This last week our school had an accreditation visit. Accreditation has long been a fact of life at many institutions. It involved, for us, a good dearl of tension, stress, anxiety, etc. The visit went reasonably well, I think, and we await a formal report in coming weeks. All of us, faculty and staff both, are breathing a little easier now that the visit is behind us, after months of report writing, copious editing, a good bit of pondering and a bit of hand wringing. The evaluation team came and queried and left, and now it is all done.
But what really happened?
The experience – for me – finally wasn’t about accrediting the institution and its programs, nor the never-ending obsession with outcomes, and goals, and measurement that has become the way of institutional life – although it was about these. The experience, rather, gave me the opportunity to understand anew how we work as a team, revealed in a rich way in our being together last week. The phenomenon of the visit set my colleagues in relief even while the quantifying means of evaluation could not measure the quality of our community.
How do you measure the hallway conversations that result in new ideas and new directions for scholarship? How do you quantify the kind of encouragement that comes from two colleagues who decide (voluntarily) to join me in an impromptu, and unscheduled, meeting with evaluators who want more information? How do you count the cohesion formed around cups of coffee enjoyed first thing each morning? What would a score card for worship look like?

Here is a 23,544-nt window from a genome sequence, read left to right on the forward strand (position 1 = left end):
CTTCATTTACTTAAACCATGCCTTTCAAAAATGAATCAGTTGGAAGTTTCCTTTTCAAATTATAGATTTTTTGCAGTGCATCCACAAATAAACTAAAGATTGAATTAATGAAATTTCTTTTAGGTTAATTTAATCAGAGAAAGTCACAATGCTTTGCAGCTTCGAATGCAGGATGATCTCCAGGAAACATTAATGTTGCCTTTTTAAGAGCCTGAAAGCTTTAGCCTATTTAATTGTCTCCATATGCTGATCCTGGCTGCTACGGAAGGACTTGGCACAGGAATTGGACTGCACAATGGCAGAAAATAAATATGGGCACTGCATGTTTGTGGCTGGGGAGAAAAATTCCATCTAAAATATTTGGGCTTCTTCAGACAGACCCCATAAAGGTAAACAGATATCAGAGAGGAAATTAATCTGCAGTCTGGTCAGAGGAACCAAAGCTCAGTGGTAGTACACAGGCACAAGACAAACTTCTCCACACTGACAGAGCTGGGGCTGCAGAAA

Of course, you cannot measure these. To be fair to the evaluating visitors, they know this. They know this because they work in institutions like ours, institutions that have spirits not subject to the canons of outcome driven evaluations. Please do not misunderstand me, there is value for institutions in setting goals that are linked to outcomes that need concrete ways for determining success. But somehow, an assessment of an institution that does not look to the soul stories that sustain people fails. Assessment, I think needs to be assessed, and metrics need to be set against the canon of meaning.
I learned much this last week. I learned that I am remarkable blessed to work with people who care, and whose care is concrete in commitments to one another. I learned, anew, that learning is a mystery, and happens in ways that are not simply subject to the machination of planning, even while planning is a necessary part of learning and the institutions that support it. I learned, again, that grace comes despite our expectations of worst case scenarios and cynicism about processes that sometimes seem labourious and incursive.
I learned that I am not alone in this work. This is no small mercy, and I thank God for it.